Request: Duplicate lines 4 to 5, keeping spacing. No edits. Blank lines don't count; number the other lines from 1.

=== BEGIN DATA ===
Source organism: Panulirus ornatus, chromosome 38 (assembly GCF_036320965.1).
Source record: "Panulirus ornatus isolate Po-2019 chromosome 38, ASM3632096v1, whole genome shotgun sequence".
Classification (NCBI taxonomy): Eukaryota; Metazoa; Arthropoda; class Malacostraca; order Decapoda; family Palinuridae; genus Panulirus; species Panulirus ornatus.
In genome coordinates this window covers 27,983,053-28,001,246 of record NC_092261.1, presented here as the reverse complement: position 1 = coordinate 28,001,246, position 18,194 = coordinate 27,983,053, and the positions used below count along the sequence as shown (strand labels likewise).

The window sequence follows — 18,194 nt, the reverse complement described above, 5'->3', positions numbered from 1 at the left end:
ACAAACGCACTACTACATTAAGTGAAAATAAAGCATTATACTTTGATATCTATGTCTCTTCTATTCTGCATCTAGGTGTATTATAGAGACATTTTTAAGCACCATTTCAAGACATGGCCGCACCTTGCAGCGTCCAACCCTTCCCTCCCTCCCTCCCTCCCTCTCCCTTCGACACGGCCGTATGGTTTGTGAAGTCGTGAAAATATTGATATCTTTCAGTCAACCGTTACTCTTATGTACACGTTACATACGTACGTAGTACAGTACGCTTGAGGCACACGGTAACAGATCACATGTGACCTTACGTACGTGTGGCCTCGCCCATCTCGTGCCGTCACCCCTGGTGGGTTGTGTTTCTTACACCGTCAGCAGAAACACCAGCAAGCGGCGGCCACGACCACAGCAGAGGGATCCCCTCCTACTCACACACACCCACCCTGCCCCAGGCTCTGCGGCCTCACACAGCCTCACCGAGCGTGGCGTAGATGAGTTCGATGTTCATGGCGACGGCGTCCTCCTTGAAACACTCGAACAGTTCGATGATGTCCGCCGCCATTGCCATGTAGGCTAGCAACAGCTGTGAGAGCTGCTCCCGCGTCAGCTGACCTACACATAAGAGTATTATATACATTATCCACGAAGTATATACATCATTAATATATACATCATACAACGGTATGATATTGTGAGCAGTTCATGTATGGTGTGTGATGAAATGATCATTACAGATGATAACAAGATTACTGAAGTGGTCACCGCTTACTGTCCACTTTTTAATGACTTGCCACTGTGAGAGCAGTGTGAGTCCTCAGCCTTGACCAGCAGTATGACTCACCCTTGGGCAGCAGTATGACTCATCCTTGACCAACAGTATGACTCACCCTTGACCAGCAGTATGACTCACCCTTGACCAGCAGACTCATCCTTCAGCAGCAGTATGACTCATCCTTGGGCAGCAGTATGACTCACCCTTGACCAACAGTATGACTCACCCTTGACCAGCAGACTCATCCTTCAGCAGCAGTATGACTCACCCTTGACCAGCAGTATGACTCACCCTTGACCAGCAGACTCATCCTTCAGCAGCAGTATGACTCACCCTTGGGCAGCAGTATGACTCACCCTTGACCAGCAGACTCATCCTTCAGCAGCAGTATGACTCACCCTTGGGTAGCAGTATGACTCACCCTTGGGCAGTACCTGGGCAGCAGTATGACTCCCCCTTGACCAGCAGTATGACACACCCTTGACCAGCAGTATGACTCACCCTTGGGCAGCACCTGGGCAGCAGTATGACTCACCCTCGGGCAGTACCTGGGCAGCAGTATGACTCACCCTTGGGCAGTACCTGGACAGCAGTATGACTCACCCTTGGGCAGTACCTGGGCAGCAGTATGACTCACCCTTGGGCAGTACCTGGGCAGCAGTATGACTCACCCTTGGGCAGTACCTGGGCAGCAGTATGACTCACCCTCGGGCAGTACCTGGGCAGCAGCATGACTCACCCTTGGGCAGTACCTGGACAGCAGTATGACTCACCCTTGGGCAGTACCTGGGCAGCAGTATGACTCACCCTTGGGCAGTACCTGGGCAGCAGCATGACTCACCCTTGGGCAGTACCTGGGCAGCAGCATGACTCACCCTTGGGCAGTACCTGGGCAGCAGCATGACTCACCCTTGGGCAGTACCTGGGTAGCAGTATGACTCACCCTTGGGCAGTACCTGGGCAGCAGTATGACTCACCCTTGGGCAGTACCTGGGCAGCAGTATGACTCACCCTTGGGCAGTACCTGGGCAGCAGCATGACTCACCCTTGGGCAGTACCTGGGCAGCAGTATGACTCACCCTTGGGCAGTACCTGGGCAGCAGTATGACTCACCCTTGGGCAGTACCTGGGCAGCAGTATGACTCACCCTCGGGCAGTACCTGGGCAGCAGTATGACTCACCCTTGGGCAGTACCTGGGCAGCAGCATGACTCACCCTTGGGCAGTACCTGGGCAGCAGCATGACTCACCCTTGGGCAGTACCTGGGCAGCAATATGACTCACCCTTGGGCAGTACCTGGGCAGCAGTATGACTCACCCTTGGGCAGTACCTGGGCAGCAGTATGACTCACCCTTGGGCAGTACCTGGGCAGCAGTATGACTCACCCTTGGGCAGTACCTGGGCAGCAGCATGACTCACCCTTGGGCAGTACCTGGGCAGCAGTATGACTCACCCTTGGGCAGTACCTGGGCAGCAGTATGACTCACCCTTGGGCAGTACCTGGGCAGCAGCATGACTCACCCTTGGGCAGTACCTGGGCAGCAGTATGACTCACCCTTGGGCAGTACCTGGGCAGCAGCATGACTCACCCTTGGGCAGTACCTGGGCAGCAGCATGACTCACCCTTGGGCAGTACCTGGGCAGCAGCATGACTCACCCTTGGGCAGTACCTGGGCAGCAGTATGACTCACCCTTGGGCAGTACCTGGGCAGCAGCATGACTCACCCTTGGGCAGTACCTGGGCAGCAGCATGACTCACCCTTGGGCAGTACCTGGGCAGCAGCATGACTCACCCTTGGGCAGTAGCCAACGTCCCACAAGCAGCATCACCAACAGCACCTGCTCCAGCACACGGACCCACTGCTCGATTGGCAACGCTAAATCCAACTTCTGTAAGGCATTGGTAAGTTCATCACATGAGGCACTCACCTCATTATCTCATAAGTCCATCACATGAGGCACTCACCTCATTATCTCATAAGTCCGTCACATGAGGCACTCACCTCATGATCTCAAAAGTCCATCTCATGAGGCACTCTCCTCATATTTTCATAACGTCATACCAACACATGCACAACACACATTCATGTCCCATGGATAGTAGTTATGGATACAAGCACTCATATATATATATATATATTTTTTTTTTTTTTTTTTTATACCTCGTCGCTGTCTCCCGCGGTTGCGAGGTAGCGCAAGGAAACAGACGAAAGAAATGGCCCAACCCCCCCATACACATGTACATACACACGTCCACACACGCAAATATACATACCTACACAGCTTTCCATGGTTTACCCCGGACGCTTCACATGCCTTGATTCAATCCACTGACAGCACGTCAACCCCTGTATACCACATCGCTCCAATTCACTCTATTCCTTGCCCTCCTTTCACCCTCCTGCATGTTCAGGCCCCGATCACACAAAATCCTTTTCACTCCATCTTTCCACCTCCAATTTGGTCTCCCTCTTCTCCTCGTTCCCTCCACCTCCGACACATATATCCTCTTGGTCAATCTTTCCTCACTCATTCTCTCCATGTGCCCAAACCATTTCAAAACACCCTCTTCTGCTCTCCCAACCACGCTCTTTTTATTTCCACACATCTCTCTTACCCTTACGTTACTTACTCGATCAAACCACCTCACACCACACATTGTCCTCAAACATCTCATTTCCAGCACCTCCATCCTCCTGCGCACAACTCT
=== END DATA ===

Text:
In genome coordinates this window covers 27,983,053-28,001,246 of record NC_092261.1, presented here as the reverse complement: position 1 = coordinate 28,001,246, position 18,194 = coordinate 27,983,053, and the positions used below count along the sequence as shown (strand labels likewise).

The window sequence follows — 18,194 nt, the reverse complement described above, 5'->3', positions numbered from 1 at the left end: